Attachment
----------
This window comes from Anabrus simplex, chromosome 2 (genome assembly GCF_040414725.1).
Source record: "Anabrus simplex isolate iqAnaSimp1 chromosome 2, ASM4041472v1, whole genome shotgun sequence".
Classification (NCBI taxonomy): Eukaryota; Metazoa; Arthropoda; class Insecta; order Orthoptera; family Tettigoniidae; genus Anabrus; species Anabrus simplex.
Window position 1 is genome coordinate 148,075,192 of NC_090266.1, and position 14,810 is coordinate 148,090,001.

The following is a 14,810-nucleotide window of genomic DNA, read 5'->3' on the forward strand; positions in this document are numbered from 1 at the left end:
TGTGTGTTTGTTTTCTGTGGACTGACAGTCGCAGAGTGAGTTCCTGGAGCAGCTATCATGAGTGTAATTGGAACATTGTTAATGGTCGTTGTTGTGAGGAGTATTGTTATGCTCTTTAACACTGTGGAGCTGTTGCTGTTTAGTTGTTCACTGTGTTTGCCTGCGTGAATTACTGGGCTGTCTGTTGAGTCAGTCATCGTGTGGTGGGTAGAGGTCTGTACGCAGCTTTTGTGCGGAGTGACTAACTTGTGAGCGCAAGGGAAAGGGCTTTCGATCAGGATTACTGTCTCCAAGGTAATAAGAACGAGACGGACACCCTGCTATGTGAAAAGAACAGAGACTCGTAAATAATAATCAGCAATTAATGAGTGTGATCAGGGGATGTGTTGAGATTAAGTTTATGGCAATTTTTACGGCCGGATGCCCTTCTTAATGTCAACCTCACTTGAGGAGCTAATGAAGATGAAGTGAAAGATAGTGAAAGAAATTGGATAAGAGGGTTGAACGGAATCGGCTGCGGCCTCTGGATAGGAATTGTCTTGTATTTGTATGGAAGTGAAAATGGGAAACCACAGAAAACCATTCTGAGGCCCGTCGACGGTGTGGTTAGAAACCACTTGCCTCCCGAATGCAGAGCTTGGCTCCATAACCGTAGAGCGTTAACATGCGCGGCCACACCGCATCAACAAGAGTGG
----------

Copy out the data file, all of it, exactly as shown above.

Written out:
This window comes from Anabrus simplex, chromosome 2 (genome assembly GCF_040414725.1).
Source record: "Anabrus simplex isolate iqAnaSimp1 chromosome 2, ASM4041472v1, whole genome shotgun sequence".
Classification (NCBI taxonomy): Eukaryota; Metazoa; Arthropoda; class Insecta; order Orthoptera; family Tettigoniidae; genus Anabrus; species Anabrus simplex.
Window position 1 is genome coordinate 148,075,192 of NC_090266.1, and position 14,810 is coordinate 148,090,001.

The following is a 14,810-nucleotide window of genomic DNA, read 5'->3' on the forward strand; positions in this document are numbered from 1 at the left end:
TGTGTGTTTGTTTTCTGTGGACTGACAGTCGCAGAGTGAGTTCCTGGAGCAGCTATCATGAGTGTAATTGGAACATTGTTAATGGTCGTTGTTGTGAGGAGTATTGTTATGCTCTTTAACACTGTGGAGCTGTTGCTGTTTAGTTGTTCACTGTGTTTGCCTGCGTGAATTACTGGGCTGTCTGTTGAGTCAGTCATCGTGTGGTGGGTAGAGGTCTGTACGCAGCTTTTGTGCGGAGTGACTAACTTGTGAGCGCAAGGGAAAGGGCTTTCGATCAGGATTACTGTCTCCAAGGTAATAAGAACGAGACGGACACCCTGCTATGTGAAAAGAACAGAGACTCGTAAATAATAATCAGCAATTAATGAGTGTGATCAGGGGATGTGTTGAGATTAAGTTTATGGCAATTTTTACGGCCGGATGCCCTTCTTAATGTCAACCTCACTTGAGGAGCTAATGAAGATGAAGTGAAAGATAGTGAAAGAAATTGGATAAGAGGGTTGAACGGAATCGGCTGCGGCCTCTGGATAGGAATTGTCTTGTATTTGTATGGAAGTGAAAATGGGAAACCACAGAAAACCATTCTGAGGCCCGTCGACGGTGTGGTTAGAAACCACTTGCCTCCCGAATGCAGAGCTTGGCTCCATAACCGTAGAGCGTTAACATGCGCGGCCACACCGCATCAACAAGAGTGG